Appearance of Jesus to the disciples. Shutterstock

Servants of the Risen Christ

Jesus will not abandon you

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RaabFor 40 years of priesthood I have prayed the multifaceted images, metaphors and names of Christ in the Easter season. I have counseled rough and addicted people with the Good Shepherd. I have offered congregations Christ’s first word of “peace” after the Resurrection. I have sorted through hardships in fragile marriages with the consoling image of “abundance” in the Easter Gospels. These names and images of Jesus Christ help us find our identity as believers and as priests. Jesus as light, way, truth or vine — all reveal the love God offers as we serve our people and make our way home to heaven.

We may all find our way to the locked room with the disciples after Jesus’ death. They huddled together in a fearful sweat. Behind those locked doors they pondered their future with hand-wringing grief. I suspect that each of us knows fear all too well. We hide behind hearts that are weary, isolated and afraid all year long. Fear may become our natural place in life. Fear may push us away from prayer and intimacy. As bishops and provincials expect more from us, even in older age, we may want to hide our skills and talents, perhaps out of sheer exhaustion.

The first word from the Resurrected Christ is, “Peace.” I wonder if we can take some genuine alone time on retreat to bring our fear into the sound of Jesus’ voice offering us peace. How does his peace live in you today? How much do you need the Risen Christ to name your fear and call you forth from those dark places, just as he called his disciples? Are you embittered by how your life has turned out, or is Jesus showing you something more? Are you lonely enough to turn to him? Are you fearful enough to finally listen to the sound of his voice call, “Peace be with you”?

Another tender image of the Risen Christ is the shepherd. This image for you may seem worn along the edges. We have all preached this image for many years and perhaps have neglected that we also need to be found in him. Jesus chases us down. The Risen Christ desires us. God desires us, as leaders and priests, on the front line of the Church. We can do nothing alone. Our ministry is not ours, even though we often pretend we own it. We build buildings. We raise money. We solve problems. We listen to people complain. However, we also belong to the beloved. And the beloved belong to us. In my ministry among priests, I find that, most often, we are the ones lost among the shadows of our vocations, in the brambles where we thought our lives would turn out differently.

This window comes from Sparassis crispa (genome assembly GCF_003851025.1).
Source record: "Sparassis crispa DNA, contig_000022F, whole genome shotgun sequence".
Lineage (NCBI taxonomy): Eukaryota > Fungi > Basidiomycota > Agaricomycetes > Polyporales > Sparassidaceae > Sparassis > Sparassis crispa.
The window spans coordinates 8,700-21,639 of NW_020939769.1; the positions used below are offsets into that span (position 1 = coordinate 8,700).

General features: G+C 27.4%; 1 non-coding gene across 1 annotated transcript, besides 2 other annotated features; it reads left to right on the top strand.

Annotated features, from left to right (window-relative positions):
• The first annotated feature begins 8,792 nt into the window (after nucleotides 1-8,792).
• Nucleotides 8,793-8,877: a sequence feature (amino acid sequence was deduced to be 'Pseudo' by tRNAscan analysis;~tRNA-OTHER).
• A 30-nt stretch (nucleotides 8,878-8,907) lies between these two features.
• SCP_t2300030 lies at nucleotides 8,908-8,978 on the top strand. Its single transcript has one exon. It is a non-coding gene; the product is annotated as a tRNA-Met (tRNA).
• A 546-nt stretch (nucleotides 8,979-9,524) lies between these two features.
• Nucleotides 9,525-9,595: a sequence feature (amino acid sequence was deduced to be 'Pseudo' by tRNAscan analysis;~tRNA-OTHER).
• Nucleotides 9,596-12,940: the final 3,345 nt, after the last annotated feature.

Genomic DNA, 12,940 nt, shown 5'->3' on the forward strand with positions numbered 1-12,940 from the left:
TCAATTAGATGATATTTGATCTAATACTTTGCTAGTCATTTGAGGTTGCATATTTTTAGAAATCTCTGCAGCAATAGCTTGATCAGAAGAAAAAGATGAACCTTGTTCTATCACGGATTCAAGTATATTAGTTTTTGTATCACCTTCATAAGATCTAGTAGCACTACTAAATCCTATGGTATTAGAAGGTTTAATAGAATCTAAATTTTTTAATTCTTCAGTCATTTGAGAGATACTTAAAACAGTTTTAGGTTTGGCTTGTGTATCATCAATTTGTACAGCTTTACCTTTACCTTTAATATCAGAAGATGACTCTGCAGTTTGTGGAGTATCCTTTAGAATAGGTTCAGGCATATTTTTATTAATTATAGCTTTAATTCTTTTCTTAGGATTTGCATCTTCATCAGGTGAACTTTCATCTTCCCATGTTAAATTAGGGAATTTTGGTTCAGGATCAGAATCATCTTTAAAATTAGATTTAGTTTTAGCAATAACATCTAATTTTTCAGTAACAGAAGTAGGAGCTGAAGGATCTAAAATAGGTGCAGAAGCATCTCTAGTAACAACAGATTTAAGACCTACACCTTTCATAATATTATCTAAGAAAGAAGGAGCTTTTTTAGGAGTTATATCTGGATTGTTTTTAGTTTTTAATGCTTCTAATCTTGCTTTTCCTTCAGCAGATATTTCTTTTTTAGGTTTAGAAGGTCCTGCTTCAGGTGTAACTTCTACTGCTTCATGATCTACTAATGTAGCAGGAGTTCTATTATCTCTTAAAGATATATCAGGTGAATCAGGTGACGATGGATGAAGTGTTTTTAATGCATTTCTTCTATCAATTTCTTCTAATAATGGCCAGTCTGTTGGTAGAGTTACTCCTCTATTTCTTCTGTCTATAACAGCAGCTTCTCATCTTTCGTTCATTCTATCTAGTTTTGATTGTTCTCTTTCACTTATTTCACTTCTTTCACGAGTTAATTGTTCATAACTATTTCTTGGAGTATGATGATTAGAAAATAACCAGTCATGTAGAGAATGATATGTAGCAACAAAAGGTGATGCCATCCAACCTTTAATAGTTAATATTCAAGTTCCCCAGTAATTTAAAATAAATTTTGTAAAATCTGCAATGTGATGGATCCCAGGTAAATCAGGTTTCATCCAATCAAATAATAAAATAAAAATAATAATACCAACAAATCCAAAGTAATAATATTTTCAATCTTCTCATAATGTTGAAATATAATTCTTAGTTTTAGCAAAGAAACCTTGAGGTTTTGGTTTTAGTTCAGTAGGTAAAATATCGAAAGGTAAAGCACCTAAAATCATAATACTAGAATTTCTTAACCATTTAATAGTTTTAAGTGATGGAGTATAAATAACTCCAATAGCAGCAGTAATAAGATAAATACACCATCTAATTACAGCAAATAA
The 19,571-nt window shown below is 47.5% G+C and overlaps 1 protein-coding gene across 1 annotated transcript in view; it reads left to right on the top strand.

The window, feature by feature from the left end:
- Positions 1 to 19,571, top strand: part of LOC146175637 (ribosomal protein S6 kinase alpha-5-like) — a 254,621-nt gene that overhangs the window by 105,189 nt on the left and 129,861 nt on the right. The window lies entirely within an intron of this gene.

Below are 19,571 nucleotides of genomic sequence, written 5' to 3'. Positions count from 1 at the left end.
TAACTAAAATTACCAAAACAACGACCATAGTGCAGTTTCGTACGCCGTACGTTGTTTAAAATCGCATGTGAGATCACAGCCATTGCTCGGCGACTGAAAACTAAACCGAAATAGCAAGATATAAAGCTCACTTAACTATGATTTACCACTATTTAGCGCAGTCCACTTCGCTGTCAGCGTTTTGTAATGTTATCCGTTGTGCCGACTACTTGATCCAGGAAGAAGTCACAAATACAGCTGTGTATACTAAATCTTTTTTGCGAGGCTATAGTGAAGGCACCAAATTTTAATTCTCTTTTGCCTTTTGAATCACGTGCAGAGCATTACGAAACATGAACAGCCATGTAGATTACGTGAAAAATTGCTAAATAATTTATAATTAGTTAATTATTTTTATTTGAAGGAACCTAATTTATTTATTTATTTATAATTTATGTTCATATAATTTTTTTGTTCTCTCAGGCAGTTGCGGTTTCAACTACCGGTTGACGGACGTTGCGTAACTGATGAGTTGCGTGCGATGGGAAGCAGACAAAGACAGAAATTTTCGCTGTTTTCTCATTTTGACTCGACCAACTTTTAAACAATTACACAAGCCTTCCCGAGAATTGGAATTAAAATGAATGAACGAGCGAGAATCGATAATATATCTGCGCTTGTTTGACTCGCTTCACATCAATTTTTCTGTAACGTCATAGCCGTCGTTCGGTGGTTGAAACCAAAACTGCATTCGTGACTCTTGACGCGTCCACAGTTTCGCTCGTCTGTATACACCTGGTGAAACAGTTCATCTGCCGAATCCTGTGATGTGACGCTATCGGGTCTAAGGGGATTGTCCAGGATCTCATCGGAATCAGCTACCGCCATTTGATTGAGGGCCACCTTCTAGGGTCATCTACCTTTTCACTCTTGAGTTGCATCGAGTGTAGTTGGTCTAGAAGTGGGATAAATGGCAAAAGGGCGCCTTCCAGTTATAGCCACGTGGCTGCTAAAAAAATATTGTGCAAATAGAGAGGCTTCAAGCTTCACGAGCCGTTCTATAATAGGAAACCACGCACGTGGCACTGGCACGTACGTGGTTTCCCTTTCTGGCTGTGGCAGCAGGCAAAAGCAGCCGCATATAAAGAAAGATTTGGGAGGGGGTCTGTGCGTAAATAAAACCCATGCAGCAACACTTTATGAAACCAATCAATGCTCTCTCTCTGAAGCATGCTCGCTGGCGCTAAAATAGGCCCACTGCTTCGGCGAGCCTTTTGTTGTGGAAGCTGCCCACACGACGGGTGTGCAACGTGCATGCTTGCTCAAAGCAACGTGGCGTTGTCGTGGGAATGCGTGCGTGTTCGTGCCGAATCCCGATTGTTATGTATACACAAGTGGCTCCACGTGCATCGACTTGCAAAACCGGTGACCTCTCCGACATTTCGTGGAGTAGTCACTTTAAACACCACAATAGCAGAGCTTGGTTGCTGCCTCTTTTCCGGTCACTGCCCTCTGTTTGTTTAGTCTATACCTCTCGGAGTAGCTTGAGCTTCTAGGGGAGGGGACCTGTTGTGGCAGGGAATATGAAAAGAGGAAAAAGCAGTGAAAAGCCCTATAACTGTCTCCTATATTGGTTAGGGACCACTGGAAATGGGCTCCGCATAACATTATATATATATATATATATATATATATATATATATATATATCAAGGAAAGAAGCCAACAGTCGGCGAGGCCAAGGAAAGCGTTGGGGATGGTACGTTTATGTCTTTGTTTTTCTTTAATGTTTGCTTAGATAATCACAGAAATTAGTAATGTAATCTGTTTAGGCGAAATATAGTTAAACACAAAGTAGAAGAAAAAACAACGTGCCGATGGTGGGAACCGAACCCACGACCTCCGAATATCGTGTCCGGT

We need, more than ever, to allow our hearts to know him, to listen to his voice. I don’t mean memorizing Psalm 23. I mean knowing the shepherd firsthand. How do we encounter him? How is he chasing us down when we are caught in the thickets of life? How do we find ourselves on his shoulders after he finds us when we are most astray? Can we place our very hearts in his? How can we find the shepherd who once called us as a youth so as to love and serve him now?

Various images of the Eucharist reveal God’s abundance to us during the Easter season. We live not lives of scarcity in him, but lives of abundance. Scarcity is a violent trap. We can make decisions about our lives, our possessions and our people from the fear of not being or having enough. It is possible to change our hearts when aging, ill health or loneliness have stolen our perspectives of love. It is possible to know abundance even when bishops and provincials have let us down in our vocations and when the voices of authority have disappointed us. The disciples encountered the Risen Christ and love changed them. Fish and bread in abundance were always the results. That abundance may turn our soured hearts into places of love, tenderness and redemption. There will be leftovers to share with others.

I invite you to find the image of Jesus Christ in the Easter season that speaks to you. When you are overwhelmed by work, school ending and/or feeding on the scraps of parish life, know you are the servant of the Risen Christ. He will not abandon you, or leave you orphaned, or hungry or alone. You belong to Christ, and he belongs to you.

FATHER RONALD PATRICK RAAB, CSC, is the former pastor of Sacred Heart Church, Colorado Springs, Colorado.

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